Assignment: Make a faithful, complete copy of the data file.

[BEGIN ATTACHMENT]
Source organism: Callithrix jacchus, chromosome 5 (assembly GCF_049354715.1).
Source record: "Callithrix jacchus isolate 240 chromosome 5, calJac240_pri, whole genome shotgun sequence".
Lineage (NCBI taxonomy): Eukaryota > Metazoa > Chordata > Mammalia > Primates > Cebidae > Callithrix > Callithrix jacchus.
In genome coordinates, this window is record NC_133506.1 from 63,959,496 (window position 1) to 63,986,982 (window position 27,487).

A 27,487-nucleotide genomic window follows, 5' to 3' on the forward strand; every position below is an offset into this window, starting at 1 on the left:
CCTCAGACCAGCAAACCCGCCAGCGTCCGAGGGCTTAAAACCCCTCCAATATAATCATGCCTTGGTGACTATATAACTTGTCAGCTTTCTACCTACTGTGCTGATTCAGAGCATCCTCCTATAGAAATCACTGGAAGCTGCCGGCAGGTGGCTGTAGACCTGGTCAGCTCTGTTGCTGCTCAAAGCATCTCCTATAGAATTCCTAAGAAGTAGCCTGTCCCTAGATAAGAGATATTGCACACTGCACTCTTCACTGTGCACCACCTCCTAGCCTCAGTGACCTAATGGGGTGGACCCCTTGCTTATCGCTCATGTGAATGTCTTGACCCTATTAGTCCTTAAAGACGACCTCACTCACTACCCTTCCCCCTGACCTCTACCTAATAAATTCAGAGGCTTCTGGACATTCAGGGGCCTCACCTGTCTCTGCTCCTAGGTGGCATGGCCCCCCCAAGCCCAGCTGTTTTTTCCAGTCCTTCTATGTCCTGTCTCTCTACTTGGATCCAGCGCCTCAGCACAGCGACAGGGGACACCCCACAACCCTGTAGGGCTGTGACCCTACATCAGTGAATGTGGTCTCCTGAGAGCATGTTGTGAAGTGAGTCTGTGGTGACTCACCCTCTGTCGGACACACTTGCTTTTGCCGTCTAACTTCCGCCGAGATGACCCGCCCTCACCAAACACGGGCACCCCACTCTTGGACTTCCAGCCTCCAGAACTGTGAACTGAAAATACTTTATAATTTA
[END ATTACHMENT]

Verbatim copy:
Source organism: Callithrix jacchus, chromosome 5 (assembly GCF_049354715.1).
Source record: "Callithrix jacchus isolate 240 chromosome 5, calJac240_pri, whole genome shotgun sequence".
Lineage (NCBI taxonomy): Eukaryota > Metazoa > Chordata > Mammalia > Primates > Cebidae > Callithrix > Callithrix jacchus.
In genome coordinates, this window is record NC_133506.1 from 63,959,496 (window position 1) to 63,986,982 (window position 27,487).

A 27,487-nucleotide genomic window follows, 5' to 3' on the forward strand; every position below is an offset into this window, starting at 1 on the left:
CCTCAGACCAGCAAACCCGCCAGCGTCCGAGGGCTTAAAACCCCTCCAATATAATCATGCCTTGGTGACTATATAACTTGTCAGCTTTCTACCTACTGTGCTGATTCAGAGCATCCTCCTATAGAAATCACTGGAAGCTGCCGGCAGGTGGCTGTAGACCTGGTCAGCTCTGTTGCTGCTCAAAGCATCTCCTATAGAATTCCTAAGAAGTAGCCTGTCCCTAGATAAGAGATATTGCACACTGCACTCTTCACTGTGCACCACCTCCTAGCCTCAGTGACCTAATGGGGTGGACCCCTTGCTTATCGCTCATGTGAATGTCTTGACCCTATTAGTCCTTAAAGACGACCTCACTCACTACCCTTCCCCCTGACCTCTACCTAATAAATTCAGAGGCTTCTGGACATTCAGGGGCCTCACCTGTCTCTGCTCCTAGGTGGCATGGCCCCCCCAAGCCCAGCTGTTTTTTCCAGTCCTTCTATGTCCTGTCTCTCTACTTGGATCCAGCGCCTCAGCACAGCGACAGGGGACACCCCACAACCCTGTAGGGCTGTGACCCTACATCAGTGAATGTGGTCTCCTGAGAGCATGTTGTGAAGTGAGTCTGTGGTGACTCACCCTCTGTCGGACACACTTGCTTTTGCCGTCTAACTTCCGCCGAGATGACCCGCCCTCACCAAACACGGGCACCCCACTCTTGGACTTCCAGCCTCCAGAACTGTGAACTGAAAATACTTTATAATTTA